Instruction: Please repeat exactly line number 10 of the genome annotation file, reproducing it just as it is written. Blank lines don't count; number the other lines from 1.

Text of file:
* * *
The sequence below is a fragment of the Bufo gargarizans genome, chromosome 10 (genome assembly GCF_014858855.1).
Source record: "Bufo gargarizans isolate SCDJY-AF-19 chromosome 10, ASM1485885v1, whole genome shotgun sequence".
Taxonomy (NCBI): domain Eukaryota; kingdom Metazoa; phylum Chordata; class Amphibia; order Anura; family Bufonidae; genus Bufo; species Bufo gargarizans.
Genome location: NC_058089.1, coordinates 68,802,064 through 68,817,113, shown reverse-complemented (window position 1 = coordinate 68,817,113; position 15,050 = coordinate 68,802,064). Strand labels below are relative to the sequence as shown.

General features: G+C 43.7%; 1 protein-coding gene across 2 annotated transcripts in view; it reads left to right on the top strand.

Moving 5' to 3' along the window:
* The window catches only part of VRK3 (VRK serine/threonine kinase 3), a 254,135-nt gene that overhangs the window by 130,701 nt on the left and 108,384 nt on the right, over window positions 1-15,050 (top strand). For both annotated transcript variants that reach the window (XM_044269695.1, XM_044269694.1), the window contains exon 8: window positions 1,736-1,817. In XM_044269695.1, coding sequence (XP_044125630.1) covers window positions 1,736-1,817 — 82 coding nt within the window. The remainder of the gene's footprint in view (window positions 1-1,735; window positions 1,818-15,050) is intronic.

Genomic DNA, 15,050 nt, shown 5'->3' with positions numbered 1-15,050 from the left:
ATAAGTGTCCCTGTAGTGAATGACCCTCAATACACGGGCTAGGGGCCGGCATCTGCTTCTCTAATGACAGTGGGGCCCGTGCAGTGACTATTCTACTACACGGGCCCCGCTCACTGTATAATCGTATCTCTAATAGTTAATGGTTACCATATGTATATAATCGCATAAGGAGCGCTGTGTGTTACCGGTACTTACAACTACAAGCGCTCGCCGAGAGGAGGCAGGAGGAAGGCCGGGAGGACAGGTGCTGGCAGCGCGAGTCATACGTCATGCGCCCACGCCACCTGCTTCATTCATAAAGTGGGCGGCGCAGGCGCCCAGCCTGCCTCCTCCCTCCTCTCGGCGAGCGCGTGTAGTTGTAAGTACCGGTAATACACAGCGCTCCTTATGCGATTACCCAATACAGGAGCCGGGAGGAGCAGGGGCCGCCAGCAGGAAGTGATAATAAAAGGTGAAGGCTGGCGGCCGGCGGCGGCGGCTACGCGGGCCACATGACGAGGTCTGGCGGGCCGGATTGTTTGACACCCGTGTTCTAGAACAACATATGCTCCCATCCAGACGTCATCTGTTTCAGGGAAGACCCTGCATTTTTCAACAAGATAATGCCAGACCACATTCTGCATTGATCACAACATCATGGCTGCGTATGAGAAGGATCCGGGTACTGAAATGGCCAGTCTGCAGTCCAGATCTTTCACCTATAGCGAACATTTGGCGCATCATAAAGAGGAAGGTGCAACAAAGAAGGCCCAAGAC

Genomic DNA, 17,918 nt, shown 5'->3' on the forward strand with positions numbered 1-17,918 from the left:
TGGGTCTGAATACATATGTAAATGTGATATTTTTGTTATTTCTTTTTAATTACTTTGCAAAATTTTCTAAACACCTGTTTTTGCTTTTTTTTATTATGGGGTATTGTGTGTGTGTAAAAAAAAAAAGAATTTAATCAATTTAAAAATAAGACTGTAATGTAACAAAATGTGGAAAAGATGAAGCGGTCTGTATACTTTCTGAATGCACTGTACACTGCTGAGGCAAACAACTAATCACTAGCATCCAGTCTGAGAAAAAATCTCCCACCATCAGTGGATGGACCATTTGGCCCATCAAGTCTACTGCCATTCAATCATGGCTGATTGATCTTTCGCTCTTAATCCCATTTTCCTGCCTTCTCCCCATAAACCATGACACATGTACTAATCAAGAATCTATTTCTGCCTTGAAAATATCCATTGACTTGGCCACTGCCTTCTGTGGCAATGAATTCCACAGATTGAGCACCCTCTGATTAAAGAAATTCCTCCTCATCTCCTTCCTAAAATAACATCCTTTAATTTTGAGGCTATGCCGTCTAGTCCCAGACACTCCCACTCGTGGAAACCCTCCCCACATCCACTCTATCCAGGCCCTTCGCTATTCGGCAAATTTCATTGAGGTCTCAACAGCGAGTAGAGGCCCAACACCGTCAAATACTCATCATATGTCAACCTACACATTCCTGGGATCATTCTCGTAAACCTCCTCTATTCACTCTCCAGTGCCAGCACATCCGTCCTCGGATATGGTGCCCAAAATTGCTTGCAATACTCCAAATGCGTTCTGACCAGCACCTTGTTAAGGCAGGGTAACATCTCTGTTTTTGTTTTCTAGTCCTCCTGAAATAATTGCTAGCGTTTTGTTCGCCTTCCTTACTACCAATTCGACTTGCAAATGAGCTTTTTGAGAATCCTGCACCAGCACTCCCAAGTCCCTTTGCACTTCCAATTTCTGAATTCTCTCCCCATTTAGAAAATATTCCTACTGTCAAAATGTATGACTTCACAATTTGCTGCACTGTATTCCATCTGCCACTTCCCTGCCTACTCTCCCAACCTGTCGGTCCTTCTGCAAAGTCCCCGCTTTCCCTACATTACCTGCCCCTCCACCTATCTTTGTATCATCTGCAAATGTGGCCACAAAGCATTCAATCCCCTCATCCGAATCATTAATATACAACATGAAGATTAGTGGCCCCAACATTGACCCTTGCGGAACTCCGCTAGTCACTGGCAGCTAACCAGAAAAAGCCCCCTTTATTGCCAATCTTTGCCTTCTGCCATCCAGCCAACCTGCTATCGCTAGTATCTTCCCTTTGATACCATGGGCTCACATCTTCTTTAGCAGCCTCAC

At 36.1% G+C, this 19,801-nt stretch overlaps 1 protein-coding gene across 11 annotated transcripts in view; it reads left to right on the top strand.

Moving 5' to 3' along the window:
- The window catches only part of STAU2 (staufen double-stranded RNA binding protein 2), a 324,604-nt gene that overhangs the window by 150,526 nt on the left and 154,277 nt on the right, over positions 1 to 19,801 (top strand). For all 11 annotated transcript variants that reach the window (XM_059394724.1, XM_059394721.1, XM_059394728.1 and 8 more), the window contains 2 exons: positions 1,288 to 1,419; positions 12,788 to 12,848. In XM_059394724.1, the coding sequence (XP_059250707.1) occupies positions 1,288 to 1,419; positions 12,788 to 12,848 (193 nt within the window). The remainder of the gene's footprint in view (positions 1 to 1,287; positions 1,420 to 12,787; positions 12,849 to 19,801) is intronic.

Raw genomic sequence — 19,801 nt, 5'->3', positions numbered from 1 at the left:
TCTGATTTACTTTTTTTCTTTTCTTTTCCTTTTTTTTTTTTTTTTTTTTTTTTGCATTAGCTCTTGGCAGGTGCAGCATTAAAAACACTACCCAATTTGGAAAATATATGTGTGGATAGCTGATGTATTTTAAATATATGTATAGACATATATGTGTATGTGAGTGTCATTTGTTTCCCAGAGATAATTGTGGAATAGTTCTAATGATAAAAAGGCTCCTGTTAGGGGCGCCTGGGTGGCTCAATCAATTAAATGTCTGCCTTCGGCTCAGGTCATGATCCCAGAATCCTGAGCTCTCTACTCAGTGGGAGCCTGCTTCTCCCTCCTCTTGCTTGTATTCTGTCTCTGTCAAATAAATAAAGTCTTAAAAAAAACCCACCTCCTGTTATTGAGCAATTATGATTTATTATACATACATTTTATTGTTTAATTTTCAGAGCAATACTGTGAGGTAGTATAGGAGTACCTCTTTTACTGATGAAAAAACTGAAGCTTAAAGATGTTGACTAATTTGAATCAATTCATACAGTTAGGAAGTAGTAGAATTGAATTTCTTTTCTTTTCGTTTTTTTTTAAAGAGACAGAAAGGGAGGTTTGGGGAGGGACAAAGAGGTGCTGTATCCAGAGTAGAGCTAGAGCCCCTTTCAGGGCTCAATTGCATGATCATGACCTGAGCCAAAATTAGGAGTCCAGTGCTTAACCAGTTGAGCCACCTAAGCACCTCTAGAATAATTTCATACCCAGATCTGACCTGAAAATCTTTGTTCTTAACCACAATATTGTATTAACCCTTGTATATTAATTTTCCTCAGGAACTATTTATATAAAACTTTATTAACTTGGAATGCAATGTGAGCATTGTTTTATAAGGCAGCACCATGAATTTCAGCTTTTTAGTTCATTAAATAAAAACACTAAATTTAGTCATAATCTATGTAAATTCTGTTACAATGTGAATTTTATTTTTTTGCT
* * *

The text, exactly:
Genomic DNA, 17,918 nt, shown 5'->3' on the forward strand with positions numbered 1-17,918 from the left: